Financial Aid FYI
This section identifies interesting articles found by our Financial Aid staff to enlighten CFCC students about the world of Financial Aid.
Questions Student Borrowers Might Pose (Associated Press)
Private Loans For College Often Mask True Cost To Students (The Dallas Morning News)
GAO Report Says Community Colleges Are Crucial In Training The Work Force (The Chronicle of Higher Education)
North Carolina: More Funds Urged For Community College Students (News & Record)
NASFAA Summary Of New GI Bill
Good News For Veterans In Higher-Education Bill (The Chronicle of Higher Education) http://www.nasfaa.org/awvets080608
Five College Money Scams (Smart Money)
Updated “Cash for College” Booklet Available Online
Parents Find Tougher Road Getting PLUS Loans (McClatchy-Tribune)
New GI Bill To Start On Time (Military.com)
America Gets A Professor In Chief (The Chronicle of Higher Education)
The 4 Rules Of Paying For College In A Recession (U.S. News & World Report) http://www.nasfaa.org/awrules121608
“North Carolina’s college- savings plan is dumping two poorly performing funds, a move that will reduce costs for parents and could make the plan more attractive,” The News & Observer reports.
North Carolina: Budget Cuts Scholarships for Neediest (Greensboro News Record)
“A scholarship program designed to allow low-income students to graduate from college debt-free will be phased out as part of the cuts made in this year’s budget,” the Greensboro News Record reports.
What the ‘Graduation Initiative’ Means for Community Colleges (Business West)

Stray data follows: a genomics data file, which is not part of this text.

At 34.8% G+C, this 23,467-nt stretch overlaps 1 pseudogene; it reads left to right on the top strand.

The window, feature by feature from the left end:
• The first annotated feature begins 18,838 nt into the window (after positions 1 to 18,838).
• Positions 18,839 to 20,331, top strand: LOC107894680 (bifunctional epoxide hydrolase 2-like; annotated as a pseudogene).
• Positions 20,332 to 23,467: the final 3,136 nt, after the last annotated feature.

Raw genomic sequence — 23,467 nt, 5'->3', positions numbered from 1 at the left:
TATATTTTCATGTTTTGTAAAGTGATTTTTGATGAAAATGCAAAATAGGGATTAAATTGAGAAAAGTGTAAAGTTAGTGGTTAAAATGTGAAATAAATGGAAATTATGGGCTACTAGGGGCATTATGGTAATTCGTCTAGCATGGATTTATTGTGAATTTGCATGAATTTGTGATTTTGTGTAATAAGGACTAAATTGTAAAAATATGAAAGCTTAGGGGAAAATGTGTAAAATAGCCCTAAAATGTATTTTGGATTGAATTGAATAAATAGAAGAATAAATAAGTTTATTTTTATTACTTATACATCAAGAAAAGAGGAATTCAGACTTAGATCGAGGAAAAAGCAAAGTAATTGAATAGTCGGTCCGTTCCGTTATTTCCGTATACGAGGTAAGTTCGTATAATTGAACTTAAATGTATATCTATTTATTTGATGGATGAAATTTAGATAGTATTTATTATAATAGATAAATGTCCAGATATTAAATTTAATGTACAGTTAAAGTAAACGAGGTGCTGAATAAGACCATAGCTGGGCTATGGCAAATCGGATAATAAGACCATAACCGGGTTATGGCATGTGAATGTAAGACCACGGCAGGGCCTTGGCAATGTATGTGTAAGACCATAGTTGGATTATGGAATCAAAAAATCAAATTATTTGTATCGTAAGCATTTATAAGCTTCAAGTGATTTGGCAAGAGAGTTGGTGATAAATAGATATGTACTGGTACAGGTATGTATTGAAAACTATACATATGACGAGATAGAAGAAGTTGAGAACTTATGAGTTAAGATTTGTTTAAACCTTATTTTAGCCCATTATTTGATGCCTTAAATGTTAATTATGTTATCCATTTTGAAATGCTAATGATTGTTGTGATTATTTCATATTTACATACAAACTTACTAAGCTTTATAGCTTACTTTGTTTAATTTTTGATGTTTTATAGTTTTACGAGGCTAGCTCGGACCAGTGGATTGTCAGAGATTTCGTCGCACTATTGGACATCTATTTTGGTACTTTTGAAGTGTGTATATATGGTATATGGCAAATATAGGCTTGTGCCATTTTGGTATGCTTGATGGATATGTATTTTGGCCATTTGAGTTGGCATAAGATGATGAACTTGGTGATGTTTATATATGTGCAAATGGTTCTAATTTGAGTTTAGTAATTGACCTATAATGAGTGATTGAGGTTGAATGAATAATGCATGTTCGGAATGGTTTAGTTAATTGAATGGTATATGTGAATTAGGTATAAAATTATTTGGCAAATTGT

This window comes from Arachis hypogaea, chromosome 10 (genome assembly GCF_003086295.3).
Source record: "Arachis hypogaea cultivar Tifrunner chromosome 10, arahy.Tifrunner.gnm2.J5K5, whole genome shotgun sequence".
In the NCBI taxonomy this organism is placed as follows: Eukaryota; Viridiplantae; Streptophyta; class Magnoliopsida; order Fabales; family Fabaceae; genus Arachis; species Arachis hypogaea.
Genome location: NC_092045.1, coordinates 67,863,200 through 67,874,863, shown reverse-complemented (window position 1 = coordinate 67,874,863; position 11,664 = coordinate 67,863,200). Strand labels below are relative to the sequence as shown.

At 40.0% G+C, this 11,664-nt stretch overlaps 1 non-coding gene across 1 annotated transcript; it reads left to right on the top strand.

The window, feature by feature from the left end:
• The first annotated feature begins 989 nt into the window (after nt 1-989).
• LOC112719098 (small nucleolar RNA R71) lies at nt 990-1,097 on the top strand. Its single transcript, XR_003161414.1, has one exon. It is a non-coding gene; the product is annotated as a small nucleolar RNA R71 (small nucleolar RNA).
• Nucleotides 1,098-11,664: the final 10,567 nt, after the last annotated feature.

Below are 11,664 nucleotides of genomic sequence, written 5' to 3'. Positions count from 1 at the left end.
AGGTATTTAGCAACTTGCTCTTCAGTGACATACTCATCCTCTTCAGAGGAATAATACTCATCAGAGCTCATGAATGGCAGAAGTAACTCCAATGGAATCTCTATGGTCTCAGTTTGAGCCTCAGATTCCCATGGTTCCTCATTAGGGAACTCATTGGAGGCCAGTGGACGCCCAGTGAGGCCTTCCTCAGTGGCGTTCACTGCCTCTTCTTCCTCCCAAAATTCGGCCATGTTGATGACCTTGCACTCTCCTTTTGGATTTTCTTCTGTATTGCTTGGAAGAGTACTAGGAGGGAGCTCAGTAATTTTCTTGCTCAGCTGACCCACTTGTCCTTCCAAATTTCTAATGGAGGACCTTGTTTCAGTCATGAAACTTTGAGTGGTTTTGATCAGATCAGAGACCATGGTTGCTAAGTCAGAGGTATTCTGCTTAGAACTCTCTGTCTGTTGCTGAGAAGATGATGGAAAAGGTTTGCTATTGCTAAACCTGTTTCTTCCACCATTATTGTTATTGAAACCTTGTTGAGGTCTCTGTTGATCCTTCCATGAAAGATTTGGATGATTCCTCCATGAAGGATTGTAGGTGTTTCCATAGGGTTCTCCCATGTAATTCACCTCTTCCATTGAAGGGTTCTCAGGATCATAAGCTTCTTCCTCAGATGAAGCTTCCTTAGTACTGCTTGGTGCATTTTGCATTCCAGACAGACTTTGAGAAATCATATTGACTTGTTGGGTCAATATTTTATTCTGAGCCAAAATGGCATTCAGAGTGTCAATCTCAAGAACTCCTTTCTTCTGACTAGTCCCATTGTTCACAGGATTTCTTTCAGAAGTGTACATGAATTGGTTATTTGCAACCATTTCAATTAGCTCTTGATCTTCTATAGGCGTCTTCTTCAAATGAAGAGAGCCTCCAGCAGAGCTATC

“It’s called the American Graduation Initiative, an Obama administration program to pump $12 billion into the nation’s community college over the next decade,” Business West reports. “While administrators at those institutions welcome the federal help, some wonder out loud whether the measure will have any meaningful impact and do what its name implies — graduate more individuals into the workforce. Admission offices are bustling at the area’s community colleges.”
“Federal student loans. When you take them out they’re awesome. You have access to a large amount of cash without needing a good credit score, and the terms tend to be terrific,” the San Francisco Chronicle reports. “But allow them to go bad? Hold on. They can be the worst. The default notation can remain on your credit report indefinitely, the IRS may garnish your wages without having to drag you into court, and interest and fees will pile up in an almost surreal way.”